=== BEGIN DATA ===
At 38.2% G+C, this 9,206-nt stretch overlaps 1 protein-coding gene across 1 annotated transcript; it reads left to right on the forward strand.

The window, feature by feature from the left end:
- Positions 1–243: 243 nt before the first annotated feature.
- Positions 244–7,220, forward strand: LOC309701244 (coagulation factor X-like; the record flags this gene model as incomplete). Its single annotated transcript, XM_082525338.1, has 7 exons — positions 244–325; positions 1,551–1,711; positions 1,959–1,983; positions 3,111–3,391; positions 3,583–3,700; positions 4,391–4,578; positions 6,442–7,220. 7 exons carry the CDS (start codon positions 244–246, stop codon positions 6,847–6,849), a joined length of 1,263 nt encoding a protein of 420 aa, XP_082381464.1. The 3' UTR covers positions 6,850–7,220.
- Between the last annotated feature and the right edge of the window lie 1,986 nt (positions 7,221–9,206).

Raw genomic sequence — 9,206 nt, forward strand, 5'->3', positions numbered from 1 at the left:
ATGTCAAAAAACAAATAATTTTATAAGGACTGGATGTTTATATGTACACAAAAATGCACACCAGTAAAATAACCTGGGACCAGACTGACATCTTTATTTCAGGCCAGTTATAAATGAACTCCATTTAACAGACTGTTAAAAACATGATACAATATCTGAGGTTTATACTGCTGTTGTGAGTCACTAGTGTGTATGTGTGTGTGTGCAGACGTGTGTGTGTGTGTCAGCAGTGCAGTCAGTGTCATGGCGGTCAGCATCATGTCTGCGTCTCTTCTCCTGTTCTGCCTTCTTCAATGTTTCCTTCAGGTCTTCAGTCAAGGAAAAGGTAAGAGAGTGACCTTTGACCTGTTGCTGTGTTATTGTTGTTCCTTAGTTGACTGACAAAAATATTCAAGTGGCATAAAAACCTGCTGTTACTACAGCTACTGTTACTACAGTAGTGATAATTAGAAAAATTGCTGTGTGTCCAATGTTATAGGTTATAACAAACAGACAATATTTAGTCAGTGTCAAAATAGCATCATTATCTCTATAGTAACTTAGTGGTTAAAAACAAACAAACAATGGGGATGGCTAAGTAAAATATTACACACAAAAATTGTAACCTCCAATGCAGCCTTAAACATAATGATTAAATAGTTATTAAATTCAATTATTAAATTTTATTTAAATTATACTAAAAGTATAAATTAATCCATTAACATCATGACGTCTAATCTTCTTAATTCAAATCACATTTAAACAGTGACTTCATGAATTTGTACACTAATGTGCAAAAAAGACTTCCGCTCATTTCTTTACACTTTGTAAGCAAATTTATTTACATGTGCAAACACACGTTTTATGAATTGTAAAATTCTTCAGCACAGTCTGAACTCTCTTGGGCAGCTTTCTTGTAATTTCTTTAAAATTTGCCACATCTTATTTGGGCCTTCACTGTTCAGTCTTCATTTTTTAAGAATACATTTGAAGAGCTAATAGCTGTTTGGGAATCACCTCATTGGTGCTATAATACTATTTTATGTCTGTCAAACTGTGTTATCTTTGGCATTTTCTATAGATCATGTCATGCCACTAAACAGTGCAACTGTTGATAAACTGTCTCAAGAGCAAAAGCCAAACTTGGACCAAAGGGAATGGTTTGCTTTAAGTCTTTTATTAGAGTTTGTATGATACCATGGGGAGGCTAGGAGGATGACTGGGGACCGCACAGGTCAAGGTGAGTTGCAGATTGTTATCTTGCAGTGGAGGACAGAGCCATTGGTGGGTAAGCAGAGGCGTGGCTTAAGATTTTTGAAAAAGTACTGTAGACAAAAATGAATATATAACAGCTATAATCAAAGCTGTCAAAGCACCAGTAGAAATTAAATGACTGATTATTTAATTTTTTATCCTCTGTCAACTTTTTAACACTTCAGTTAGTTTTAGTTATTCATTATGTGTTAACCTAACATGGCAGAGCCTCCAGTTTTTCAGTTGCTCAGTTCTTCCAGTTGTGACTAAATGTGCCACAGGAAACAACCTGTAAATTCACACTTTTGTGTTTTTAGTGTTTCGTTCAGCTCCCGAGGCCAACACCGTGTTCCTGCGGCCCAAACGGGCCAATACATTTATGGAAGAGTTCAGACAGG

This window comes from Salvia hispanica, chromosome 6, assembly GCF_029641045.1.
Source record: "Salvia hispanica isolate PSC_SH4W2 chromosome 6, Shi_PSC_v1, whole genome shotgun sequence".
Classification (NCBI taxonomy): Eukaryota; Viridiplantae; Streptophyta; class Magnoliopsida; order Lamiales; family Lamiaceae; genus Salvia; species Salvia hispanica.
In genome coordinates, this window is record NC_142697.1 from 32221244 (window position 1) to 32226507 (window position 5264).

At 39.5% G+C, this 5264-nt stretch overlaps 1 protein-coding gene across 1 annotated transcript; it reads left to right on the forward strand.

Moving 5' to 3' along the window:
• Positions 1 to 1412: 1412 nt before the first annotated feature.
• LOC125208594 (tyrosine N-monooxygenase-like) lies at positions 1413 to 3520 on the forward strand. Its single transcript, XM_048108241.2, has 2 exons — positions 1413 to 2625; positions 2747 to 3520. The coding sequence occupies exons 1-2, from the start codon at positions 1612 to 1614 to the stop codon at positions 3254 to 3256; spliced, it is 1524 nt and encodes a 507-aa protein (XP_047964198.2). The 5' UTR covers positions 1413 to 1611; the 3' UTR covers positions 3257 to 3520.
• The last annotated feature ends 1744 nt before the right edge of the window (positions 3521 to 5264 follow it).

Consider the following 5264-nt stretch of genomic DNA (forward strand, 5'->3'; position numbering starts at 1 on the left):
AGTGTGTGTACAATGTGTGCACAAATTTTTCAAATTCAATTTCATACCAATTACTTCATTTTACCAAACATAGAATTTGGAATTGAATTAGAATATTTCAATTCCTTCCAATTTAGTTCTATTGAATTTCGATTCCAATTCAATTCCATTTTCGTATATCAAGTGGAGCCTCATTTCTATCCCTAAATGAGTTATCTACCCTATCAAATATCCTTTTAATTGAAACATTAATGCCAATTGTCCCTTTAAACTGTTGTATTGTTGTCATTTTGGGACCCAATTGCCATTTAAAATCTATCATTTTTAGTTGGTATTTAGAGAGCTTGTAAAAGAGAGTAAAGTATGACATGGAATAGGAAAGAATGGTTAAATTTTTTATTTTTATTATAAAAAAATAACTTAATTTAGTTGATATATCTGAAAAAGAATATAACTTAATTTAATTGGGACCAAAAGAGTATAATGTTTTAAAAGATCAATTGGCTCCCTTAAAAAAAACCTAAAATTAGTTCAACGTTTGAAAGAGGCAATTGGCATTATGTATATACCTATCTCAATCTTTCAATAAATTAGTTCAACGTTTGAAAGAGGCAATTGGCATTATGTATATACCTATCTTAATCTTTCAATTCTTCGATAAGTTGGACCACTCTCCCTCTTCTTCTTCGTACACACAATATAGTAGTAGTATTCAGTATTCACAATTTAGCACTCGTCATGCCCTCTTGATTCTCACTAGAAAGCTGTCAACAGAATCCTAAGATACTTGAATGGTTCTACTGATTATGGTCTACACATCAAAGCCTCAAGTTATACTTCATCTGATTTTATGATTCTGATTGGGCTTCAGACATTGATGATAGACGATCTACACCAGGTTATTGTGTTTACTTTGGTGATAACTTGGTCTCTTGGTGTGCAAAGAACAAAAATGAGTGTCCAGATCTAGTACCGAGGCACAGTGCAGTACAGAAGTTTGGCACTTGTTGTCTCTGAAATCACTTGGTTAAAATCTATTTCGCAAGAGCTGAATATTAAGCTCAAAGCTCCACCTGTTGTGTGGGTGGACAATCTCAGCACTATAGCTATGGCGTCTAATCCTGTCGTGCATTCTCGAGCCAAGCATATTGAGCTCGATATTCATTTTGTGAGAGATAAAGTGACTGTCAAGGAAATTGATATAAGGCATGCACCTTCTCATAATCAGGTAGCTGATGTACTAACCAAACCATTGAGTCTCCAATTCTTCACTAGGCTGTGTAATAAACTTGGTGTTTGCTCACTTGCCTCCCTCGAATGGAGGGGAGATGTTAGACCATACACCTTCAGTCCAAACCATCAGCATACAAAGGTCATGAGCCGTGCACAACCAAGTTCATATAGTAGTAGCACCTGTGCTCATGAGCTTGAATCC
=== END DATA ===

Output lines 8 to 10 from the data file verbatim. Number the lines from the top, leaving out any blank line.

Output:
This window comes from Salvia hispanica, chromosome 6, assembly GCF_029641045.1.
Source record: "Salvia hispanica isolate PSC_SH4W2 chromosome 6, Shi_PSC_v1, whole genome shotgun sequence".
Classification (NCBI taxonomy): Eukaryota; Viridiplantae; Streptophyta; class Magnoliopsida; order Lamiales; family Lamiaceae; genus Salvia; species Salvia hispanica.